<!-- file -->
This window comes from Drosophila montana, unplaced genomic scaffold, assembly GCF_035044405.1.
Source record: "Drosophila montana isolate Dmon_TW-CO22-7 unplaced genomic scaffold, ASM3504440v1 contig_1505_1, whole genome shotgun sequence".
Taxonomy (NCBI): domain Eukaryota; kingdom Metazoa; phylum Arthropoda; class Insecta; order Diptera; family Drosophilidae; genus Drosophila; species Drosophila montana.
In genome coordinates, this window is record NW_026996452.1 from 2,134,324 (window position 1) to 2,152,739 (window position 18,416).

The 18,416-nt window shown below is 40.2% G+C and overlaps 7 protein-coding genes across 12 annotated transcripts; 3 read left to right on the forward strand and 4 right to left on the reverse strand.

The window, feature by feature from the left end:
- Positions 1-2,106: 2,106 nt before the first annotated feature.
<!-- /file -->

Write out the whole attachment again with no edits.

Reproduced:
This window comes from Drosophila montana, unplaced genomic scaffold, assembly GCF_035044405.1.
Source record: "Drosophila montana isolate Dmon_TW-CO22-7 unplaced genomic scaffold, ASM3504440v1 contig_1505_1, whole genome shotgun sequence".
Taxonomy (NCBI): domain Eukaryota; kingdom Metazoa; phylum Arthropoda; class Insecta; order Diptera; family Drosophilidae; genus Drosophila; species Drosophila montana.
In genome coordinates, this window is record NW_026996452.1 from 2,134,324 (window position 1) to 2,152,739 (window position 18,416).

The 18,416-nt window shown below is 40.2% G+C and overlaps 7 protein-coding genes across 12 annotated transcripts; 3 read left to right on the forward strand and 4 right to left on the reverse strand.

The window, feature by feature from the left end:
- Positions 1-2,106: 2,106 nt before the first annotated feature.